Lucy and Sam were born in America, but the place never felt like home, nobody treated them like they belong, all because of the way they looked. They will never be treated equally, as Sam wisely noted, “They’ll make anything a crime for the likes of us. Make it law if they have to.”
Ma once told Lucy, “It’s inside you. Where you come from. The sound of the ocean.” While Lucy still fought that idea, Sam believed it strongly, that just like the buffalo, they came across from the ocean. But would moving ‘across the ocean’ to be with people who look more like them, make them feel at home, when they weren’t even born there?
I really enjoyed the first 2/3 of the book, especially when Ba told his side of the story, revealing the other side of him that’s not seen, felt nor known by Lucy. Ba, to me, was given the most love and care in character development. He felt more real and substantial as compared to Lucy. I just couldn’t empathize with Lucy despite her being the narrator. I think her character shone the most in the last part of the novel.
I’m still not too sure about the final part of the book, where we saw Lucy and Sam as young adults. The last part just didn’t feel as strong as the first 2/3 of it. And there were other ‘new’ characters being introduced, like Anna, Charles and Elske, which I didn’t think were integral or added strength to the earlier parts of the story.
The final part just felt like it veered off to a different direction and ‘feel’ to it; like it was a different picture altogether. I love open-endings especially novels of this genre. But in this case, I just didn’t like the direction it took to reach the ending. Also I felt Ma wasn’t given a fair part to her story, only being told from Lucy’s point of view, while Ba got a chance to tell his.
On a side note, the pidgin Mandarin felt a little forced in some places.
That said, I still enjoyed the novel overall. I loved the brushstrokes Zhang painted in her version of the American West. I guess you can say I fell in love with her writing. Check out one of the many passages that I loved and highlighted:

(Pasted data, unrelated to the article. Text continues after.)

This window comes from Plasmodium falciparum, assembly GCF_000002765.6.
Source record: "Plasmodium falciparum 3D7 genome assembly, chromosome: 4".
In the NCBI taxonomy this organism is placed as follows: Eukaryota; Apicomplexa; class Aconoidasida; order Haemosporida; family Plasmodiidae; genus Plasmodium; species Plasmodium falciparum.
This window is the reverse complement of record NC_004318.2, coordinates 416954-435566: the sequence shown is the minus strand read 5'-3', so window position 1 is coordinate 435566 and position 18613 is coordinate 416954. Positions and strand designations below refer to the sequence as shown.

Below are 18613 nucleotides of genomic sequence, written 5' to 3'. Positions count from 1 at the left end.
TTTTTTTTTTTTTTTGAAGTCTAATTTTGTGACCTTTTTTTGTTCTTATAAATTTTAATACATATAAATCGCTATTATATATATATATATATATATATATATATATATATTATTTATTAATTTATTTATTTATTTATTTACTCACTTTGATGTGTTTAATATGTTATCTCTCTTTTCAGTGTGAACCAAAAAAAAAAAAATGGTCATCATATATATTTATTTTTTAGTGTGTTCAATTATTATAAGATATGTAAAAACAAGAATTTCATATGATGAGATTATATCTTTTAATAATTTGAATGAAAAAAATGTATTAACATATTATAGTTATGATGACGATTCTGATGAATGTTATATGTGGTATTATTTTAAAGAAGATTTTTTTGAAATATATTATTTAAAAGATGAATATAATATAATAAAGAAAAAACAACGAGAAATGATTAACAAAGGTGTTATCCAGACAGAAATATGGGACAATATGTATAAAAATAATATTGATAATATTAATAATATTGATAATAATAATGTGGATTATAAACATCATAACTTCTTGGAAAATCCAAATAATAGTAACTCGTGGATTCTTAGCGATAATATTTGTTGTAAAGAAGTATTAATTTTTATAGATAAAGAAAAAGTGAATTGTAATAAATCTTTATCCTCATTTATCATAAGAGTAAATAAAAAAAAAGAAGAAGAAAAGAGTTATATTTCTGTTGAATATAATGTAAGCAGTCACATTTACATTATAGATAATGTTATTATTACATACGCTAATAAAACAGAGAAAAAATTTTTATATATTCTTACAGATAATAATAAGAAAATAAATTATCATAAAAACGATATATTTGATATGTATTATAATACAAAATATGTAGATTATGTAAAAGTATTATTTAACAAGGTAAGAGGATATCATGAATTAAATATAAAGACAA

“Is this, then, the wildness Ba sought? This sense that they might disappear into the land—a claiming of their bodies like invisibility, or forgiveness? The hollow in Lucy shrinks as she shrinks, insignificant against the mountains, the gold light filtered green through unbent oaks. Even Sam is gentling in a wind that tastes of life as much as it tastes of dust.”
There are good storytellers, and then there are good writers. To me, Zhang falls in the latter. She had proven herself to be a prolific, talented writer. There’s just something about her writing style that I like. look forward to reading her future works!
Have you read this book? What did you think? If you haven’t, do you intend to? Please share with me your thoughts!
Meanwhile, stay safe & well, wash your hands, and HAPPY READING!
4 Comments Add yours
I just bought this one, Jee, and I appreciate your thoughtful review. I tend to like good storytelling a little more than good writing, so I’m worried! But as I type that, I think I have enjoyed many stories where the writing was strong and others didn’t feel like there was enough of a plot, so maybe I’ll be ok with this one. 😂 I am really looking forward to it and will be mindful of that final part.
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Like you, I prefer a good storytelling too, but sometimes you just can’t resist those lyrical prose, like a beautiful painting! There’s just something about it that’s so captivating 🙂 Looking forward to reading your review, Jennifer! xoxo
Really excellent review Jee 🙂 Sounds like a fascinating yet brutal era for historical fiction setting. That’s annoying when books go in a different direction… and I don’t like new characters being introduced towards the end.
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Thank you so much, NS! I agree with you about new characters. Sometimes I wonder why they do that… Is it because those characters screamed to be in there while the author was writing the book? Hmm…